On 29 October, Hurricane Sandy devastated eastern New Jersey and southeastern New York State. Dozens of people died, scores of homes and commercial buildings were destroyed, and the region's transportation infrastructure suffered extensive damage. Thousands of people are still struggling to salvage damaged possessions from houses that are damaged beyond repair or living in houses and apartment buildings that still lack electricity, gas, water, and other utilities. The governors of New Jersey and New York estimate that the total cost of their states' recovery will be approximately $79 billion.
Since 29 October, several of my colleagues have been fielding calls from state and local government agencies, colleges and universities, libraries, non-profit organizations, and other entities in New York State that have been affected by Sandy. I expect that we'll continue to get these calls for at least a few more weeks; several of the people who have been in contact with us have yet to receive permission to enter their facilities and inspect their records in person.
My involvement in the recovery effort has been pretty much limited to answering occasional questions relating to salvage of damaged electronic media, but I have been in touch with a non-profit organization that lost over twenty years' worth of archival records and publications when its storage space flooded. The records might have been salvageable, but they were discarded by building management, which didn't consult with the organization -- or any of the other organizations that used the same storage facility -- before doing so.
The organization -- which does life-saving work -- has a keen sense of its own history and wants to ensure that its work is documented appropriately. It has some ideas about how to recover its lost institutional history, but would appreciate suggestions from people who have gone though similar experiences. My colleagues and I were able to supply some suggestions, but we're more accustomed to helping people salvage damaged records. Moreover, the archival professional literature doesn't devote much attention to this topic. I thought that at least a few of this blog's tens of regular readers might have some additional ideas. If you have any ideas to add to the following list of strategies for reconstructing an organization's history in the wake of a disaster, please comment on this post. Thanks!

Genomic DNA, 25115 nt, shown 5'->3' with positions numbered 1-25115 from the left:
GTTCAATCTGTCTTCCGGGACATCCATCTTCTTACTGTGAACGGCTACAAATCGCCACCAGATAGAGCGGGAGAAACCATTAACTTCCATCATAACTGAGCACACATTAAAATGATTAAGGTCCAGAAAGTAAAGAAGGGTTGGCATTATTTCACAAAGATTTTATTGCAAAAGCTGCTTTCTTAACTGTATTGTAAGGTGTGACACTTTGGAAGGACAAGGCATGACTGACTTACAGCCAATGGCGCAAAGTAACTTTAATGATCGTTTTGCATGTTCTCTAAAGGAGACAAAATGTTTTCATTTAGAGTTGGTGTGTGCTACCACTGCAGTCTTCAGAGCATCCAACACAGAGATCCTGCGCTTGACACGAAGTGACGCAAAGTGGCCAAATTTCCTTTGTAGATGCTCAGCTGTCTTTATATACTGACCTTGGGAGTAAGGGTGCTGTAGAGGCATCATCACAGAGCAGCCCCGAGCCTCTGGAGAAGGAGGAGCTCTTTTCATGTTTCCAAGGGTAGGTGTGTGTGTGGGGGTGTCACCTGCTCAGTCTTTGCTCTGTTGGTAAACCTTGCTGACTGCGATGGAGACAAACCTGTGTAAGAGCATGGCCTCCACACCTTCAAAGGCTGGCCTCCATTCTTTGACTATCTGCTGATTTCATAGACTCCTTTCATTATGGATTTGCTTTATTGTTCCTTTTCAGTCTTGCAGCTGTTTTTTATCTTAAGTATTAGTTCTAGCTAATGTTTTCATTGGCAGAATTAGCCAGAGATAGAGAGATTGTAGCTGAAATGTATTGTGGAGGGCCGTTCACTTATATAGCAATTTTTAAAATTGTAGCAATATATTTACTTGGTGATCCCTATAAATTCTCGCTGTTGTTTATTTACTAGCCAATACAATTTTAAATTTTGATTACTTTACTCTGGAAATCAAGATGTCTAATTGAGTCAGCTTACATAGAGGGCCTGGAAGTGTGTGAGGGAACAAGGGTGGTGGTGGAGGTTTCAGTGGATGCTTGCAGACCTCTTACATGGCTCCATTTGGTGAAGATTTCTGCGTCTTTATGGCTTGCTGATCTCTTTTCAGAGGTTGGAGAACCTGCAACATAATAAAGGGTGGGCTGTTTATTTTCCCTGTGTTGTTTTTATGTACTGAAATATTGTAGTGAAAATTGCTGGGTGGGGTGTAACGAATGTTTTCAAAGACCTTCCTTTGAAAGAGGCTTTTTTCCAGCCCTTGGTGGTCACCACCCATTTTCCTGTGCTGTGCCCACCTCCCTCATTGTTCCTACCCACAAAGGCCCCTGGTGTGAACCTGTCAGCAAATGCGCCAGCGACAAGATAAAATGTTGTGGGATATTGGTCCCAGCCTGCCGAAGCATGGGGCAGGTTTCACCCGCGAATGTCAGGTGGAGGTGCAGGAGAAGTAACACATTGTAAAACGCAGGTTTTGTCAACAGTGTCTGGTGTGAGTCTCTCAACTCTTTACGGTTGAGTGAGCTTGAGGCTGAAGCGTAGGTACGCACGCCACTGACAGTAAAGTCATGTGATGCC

1. The organization has a substantial social media presence, and its staff recognized right away that issuing a call for donations of older publications and other items might help to replace at least some of the materials that were lost.
2. The organization's office space wasn't damaged, and staff should search their file cabinets, laptops, desktops, and server for older files. A full-scale records inventory is probably in order.
3. The organization is headquartered in New York State but has several geographically distant branch offices. The other offices probably have paper or electronic copies of at least some lost records and publications.